The National Institute for Health and Clinical Excellence (NICE) has called for a clinical trial to be set up to assess the clinical effectiveness of Merck, Sharp & Dohme's Daxas (roflumilast) as an add-on treatment for people with severe chronic obstructive pulmonary disease (COPD).

In draft guidance which is now out for consultation, NICE says its independent appraisal committee has concluded that there is "great uncertainty" about the effect of Daxas on reducing the rate of exacerbations in people with severe COPD associated with chronic bronchitis as an add-on to bronchodilator treatment. For that reason, the draft guidance recommends setting up a trial to assess the drug's clinical effectiveness for this indication, and also says that it should be compared with theophylline in people for whom it might be suitable.

The appraisal committee had concluded that Daxas was most likely to be used in addition to triple therapy but the members were concerned about the lack of clinical evidence available on its use in that way. As there was "great uncertainty" about how well Daxas works alongside triple therapy, the committee could not establish that it would be good value for money, said Professor Carole Longson, director of NICE's health technology evaluation centre.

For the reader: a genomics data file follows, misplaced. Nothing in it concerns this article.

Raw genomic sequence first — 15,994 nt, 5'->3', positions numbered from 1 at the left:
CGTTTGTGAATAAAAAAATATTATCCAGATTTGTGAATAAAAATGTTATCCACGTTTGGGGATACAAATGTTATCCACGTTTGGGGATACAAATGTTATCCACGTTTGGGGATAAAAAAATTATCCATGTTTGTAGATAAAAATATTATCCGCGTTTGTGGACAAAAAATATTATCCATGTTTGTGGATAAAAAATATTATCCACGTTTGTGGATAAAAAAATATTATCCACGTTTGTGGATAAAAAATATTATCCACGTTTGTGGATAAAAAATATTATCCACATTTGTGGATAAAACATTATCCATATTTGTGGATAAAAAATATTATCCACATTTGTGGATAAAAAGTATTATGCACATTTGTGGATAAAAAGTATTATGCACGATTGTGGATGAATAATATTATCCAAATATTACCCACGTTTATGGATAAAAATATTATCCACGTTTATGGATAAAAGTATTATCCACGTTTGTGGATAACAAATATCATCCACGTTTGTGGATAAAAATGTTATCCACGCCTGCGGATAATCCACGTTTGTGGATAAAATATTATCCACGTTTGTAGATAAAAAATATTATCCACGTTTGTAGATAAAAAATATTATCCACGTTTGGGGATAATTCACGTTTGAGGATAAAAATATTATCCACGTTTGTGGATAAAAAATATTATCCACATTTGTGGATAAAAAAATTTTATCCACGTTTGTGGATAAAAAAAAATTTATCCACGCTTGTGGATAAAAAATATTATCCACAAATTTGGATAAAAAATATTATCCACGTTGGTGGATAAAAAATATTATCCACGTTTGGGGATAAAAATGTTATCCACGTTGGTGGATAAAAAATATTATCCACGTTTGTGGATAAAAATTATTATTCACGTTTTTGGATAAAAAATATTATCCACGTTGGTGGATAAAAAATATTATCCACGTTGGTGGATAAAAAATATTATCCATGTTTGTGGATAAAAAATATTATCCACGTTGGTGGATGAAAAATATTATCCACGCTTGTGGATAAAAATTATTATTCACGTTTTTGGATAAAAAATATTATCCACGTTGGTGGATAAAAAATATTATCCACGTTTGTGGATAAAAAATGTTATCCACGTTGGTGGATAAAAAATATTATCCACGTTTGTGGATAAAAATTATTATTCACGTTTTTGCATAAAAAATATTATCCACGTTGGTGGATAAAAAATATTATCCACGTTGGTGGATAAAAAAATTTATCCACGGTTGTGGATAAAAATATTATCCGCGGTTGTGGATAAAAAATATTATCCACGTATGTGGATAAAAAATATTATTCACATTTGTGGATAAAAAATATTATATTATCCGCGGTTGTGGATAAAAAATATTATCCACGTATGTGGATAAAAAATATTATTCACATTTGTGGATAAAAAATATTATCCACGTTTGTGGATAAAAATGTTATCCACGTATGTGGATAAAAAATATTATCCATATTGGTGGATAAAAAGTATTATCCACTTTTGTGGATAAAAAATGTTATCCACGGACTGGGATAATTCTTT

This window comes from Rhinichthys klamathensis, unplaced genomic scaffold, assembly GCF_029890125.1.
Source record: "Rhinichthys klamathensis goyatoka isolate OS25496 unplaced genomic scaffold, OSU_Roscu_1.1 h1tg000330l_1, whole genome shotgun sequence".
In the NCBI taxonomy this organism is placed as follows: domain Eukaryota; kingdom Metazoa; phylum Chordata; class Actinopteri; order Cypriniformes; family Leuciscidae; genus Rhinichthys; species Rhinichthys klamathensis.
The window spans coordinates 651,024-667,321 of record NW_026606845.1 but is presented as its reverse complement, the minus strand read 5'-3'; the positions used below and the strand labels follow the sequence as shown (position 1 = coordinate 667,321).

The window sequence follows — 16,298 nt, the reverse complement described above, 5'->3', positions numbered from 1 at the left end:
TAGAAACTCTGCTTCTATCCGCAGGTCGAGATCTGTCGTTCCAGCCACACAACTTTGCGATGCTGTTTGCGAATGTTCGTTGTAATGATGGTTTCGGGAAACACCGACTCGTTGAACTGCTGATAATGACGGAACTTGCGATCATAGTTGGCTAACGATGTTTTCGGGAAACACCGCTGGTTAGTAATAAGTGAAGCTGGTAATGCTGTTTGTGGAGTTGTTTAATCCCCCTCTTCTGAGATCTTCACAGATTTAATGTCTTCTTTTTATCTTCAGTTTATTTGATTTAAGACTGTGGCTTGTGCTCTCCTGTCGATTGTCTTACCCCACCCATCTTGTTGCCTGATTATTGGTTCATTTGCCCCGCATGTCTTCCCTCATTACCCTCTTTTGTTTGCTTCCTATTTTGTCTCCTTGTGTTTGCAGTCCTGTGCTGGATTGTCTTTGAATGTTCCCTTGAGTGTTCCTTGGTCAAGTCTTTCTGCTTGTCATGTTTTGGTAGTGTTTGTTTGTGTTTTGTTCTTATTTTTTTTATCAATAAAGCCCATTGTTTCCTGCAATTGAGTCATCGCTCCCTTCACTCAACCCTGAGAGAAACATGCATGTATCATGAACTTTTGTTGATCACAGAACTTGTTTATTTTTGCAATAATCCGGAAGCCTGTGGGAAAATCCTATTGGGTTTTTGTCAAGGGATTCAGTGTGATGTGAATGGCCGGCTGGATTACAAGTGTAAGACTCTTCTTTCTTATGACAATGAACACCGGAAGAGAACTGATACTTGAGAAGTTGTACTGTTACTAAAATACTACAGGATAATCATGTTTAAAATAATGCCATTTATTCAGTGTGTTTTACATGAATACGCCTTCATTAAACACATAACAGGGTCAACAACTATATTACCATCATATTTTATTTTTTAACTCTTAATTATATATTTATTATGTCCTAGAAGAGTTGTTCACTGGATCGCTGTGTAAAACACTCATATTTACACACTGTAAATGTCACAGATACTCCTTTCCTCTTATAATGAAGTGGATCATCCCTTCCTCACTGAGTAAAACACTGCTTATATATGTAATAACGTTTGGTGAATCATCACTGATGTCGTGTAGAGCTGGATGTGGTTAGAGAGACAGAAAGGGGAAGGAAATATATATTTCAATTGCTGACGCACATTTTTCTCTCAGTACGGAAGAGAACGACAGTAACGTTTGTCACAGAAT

"As a result, the committee discussed whether it was appropriate to recommend the set-up of a research trial to determine the clinical effectiveness of roflumilast on top of triple or dual therapy. In this case, the committee felt that the benefits and costs of carrying out the research would be favourable to the NHS," said Prof Longson.

Before the independent appraisal committee can make an "only in research" recommendation, the following factors need to be considered: - the intervention should have a reasonable prospect of providing benefits to patients in a cost-effective way; and - the research can realistically be set up, is already planned, or is already underway.

There are currently 1 million people with COPD in England and Wales. It is estimated that almost 200,000 would be eligible for treatment with Daxas by 2015, and that likely treatment duration would be many years, says NICE.

"While we recognise it is important for people with severe COPD to have a range of options, NICE has to ensure that the NHS provides treatments which are effective and value for money," said Prof Longson. "We hope a clinical study would generate robust evidence so that we can be clear about the benefits roflumilast brings for these patients," she added.

Prof Longson also called on Merck, Sharp & Dohme, patient organisations and other relevant third parties to comment on NICE's preliminary recommendation during the public consultation period "so that they can contribute to the development of this guidance."

NICE is expected to issue final guidance to the NHS in England and Wales on the use of Daxas in the management of COPD in January 2012.